I'm not sure what this is - Page 2 - Miata Turbo Forum - Boost cars, acquire cats.

Welcome to Miataturbo.net   Members
 


General Miata Chat A place to talk about anything Miata

Reply
 
 
 
LinkBack Thread Tools
Old 02-13-2009, 12:04 AM   #21
Antisaint
iTrader: (17)
 
Vashthestampede's Avatar
 
Join Date: Feb 2007
Location: Danbury, CT
Posts: 4,659
Total Cats: 54
Default

Quote:
Originally Posted by thegizzman View Post
Thats what I used and Ive done it twice, does that stuff take a wile to cure all the way. I'm about to take it off and use the whole tube of permatex on there.
I put it on my fuel rail still wet with gas and within 10 minutes I had the car running with no leaks. So the setup time is crazy quick, I wouldn't redo it again.

Take a rag and simple green that area, dry it, start the car and take a look. Quick look says feed line, but gravity doesn't agree.

Vash-
Vashthestampede is offline   Reply With Quote
Old 02-13-2009, 12:10 AM   #22
Elite Member
iTrader: (15)
 
patsmx5's Avatar
 
Join Date: Aug 2007
Location: Houston, TX
Posts: 8,797
Total Cats: 248
Default

Quote:
Originally Posted by Vashthestampede View Post
Use a good thread sealant and tighten that feed line again. I hate teflon tape to death.

Amazon.com: Permatex 56521 Hi-Performance Thread Sealant. 50 ml.: Automotive

I used some type of Permatex stuff on my dual feed fuel rail. The tape kept leaking, so after a couple times I used the sealant, and 10 minutes later no leaks.

EDIT: On second thought, the feed line looks dry. From the looks of the photo its whatever is above the feed line (knock sensor really?) that is leaking.

Vash-
Teflon isn't a sealant. If you are assembling two tapered fittings, it's common to use teflon tape. This lubricates the threads and allows the fittings to get much tighter than they would without the teflon. As the tapered parts are tightened, the threads slightly deform as the two tapers meet, and they crush seal. 100% metal to metal contact around the perimeter and you have a leak free connection that will NEVER leak because there is no seal to blow, no gasket to leak, no sealant to blow out, etc. It's all metal to metal. The teflon is only a lubricant to allow for repeatable, accurate tightening to achieve the crush seal.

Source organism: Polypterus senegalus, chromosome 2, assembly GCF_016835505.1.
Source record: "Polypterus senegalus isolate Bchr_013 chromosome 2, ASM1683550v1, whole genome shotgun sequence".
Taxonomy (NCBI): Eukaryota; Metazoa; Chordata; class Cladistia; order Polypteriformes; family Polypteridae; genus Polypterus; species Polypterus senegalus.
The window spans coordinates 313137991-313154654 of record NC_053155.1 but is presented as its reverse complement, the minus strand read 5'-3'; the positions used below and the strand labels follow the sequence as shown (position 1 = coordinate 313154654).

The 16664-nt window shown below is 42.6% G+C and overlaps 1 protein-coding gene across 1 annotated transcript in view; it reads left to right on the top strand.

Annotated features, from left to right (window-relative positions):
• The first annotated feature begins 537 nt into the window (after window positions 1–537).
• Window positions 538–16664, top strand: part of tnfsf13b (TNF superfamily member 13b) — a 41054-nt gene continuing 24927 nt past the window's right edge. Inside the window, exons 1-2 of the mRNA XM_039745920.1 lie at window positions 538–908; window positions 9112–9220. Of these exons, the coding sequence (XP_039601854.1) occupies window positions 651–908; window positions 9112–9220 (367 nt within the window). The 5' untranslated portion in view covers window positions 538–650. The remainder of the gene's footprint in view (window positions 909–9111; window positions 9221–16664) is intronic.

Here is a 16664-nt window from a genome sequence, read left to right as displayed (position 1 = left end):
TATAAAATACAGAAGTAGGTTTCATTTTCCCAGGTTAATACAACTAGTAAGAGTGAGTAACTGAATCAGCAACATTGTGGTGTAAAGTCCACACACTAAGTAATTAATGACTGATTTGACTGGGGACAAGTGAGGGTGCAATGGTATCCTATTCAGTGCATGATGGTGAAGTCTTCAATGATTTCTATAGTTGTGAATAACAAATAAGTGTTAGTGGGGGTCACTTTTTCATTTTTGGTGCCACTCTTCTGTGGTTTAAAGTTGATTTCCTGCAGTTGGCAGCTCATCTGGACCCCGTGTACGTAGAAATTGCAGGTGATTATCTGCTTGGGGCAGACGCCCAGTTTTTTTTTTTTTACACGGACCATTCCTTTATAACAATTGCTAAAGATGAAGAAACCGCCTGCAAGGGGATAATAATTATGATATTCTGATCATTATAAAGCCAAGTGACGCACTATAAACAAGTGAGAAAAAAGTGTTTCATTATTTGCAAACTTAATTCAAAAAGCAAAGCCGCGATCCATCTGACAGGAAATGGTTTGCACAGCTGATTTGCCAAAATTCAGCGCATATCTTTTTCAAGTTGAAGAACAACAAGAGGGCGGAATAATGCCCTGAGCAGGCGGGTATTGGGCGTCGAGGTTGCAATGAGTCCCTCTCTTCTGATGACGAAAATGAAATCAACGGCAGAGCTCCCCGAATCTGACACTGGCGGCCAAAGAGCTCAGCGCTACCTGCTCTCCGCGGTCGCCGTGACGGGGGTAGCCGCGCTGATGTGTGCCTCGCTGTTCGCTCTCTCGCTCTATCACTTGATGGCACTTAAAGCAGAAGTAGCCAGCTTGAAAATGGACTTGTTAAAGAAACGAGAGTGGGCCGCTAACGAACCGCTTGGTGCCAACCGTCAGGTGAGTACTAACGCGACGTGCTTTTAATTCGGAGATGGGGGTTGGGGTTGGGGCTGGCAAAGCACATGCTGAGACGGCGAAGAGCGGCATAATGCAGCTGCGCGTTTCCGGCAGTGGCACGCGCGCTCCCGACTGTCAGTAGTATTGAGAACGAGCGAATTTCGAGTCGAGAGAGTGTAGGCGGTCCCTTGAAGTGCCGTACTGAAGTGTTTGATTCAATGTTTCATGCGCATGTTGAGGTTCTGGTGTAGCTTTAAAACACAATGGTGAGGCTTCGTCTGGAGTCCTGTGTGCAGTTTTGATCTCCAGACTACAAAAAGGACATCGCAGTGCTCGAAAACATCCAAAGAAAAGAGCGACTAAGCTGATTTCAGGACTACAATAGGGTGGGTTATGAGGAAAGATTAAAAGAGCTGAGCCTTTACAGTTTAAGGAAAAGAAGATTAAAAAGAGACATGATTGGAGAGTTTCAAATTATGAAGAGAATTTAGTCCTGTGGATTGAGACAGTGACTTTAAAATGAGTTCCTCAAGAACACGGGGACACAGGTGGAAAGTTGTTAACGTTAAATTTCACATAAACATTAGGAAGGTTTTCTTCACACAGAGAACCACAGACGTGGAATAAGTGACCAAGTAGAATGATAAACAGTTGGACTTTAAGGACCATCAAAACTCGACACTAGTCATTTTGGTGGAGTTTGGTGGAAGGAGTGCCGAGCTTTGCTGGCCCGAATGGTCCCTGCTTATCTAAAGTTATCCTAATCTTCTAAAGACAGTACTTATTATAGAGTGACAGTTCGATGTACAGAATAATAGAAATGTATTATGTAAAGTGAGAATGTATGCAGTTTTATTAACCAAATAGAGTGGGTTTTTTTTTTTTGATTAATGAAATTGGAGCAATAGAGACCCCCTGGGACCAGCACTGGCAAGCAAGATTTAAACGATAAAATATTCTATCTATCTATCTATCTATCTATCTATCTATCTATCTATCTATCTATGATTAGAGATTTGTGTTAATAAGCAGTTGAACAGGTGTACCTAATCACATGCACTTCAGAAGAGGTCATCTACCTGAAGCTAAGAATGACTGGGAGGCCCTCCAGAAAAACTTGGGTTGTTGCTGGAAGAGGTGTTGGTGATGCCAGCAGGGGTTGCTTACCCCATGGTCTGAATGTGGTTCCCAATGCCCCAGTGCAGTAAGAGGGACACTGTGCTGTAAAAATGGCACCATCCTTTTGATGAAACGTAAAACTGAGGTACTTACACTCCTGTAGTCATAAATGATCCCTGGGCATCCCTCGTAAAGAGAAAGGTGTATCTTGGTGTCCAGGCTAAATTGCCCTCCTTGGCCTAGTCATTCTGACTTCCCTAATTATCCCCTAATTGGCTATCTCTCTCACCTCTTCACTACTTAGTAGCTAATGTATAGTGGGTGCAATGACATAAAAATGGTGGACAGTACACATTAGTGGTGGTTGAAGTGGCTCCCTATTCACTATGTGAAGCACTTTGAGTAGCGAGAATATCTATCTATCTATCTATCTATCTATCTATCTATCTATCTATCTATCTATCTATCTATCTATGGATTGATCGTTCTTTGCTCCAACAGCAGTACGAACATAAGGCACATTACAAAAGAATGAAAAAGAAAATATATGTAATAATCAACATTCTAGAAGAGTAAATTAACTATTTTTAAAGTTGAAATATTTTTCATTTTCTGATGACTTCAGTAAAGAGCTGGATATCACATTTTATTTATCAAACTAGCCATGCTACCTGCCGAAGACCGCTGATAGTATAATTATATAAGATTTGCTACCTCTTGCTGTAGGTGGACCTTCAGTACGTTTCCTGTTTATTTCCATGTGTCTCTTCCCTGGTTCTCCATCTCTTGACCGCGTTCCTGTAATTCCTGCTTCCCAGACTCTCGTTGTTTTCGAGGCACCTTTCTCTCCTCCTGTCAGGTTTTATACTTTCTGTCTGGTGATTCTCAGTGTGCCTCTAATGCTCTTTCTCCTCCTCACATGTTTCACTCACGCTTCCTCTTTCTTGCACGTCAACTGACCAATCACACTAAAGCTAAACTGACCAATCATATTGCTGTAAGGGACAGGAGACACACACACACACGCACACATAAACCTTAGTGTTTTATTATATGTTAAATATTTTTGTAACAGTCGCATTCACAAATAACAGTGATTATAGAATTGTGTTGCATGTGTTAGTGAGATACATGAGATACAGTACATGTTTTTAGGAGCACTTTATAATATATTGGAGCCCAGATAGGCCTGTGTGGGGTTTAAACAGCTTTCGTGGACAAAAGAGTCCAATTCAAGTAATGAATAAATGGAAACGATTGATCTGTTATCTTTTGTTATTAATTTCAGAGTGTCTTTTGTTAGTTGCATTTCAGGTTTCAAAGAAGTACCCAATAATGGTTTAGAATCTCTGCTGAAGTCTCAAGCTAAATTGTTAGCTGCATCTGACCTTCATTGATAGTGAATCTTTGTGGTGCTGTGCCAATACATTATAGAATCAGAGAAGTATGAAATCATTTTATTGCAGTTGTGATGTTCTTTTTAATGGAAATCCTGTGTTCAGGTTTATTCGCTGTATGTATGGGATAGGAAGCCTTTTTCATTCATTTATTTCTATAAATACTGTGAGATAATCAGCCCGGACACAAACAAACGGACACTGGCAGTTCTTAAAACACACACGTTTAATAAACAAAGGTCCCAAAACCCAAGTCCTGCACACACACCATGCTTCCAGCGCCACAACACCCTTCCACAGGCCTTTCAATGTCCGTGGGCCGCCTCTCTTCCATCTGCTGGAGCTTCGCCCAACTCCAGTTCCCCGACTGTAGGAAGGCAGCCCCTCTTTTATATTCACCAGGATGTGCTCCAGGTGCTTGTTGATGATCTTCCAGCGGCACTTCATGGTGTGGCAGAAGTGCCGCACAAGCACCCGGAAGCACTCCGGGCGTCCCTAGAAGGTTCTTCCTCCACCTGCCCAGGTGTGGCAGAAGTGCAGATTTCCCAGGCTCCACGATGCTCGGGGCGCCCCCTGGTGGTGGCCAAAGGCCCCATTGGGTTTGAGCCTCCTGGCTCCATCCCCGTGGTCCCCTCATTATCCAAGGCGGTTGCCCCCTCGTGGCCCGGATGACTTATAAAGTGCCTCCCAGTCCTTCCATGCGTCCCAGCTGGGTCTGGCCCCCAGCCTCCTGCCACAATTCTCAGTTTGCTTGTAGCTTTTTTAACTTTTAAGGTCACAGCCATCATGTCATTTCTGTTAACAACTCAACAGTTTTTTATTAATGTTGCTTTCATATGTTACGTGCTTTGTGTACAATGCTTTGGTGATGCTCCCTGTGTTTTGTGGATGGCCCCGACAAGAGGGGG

If you have a hose clamp over a braided stainless line, there's your leak. And you won't be able to fix it either. Not using a hose clamp. It will always leak without the proper compression fittings that hold the hose against the fittings.
patsmx5 is offline   Reply With Quote
Old 02-13-2009, 12:23 AM   #23
Antisaint
iTrader: (17)
 
Vashthestampede's Avatar
 
Join Date: Feb 2007
Location: Danbury, CT
Posts: 4,659
Total Cats: 54
Default

Quote:
Originally Posted by patsmx5 View Post
Teflon isn't a sealant. If you are assembling two tapered fittings, it's common to use teflon tape. This lubricates the threads and allows the fittings to get much tighter than they would without the teflon. As the tapered parts are tightened, the threads slightly deform as the two tapers meet, and they crush seal.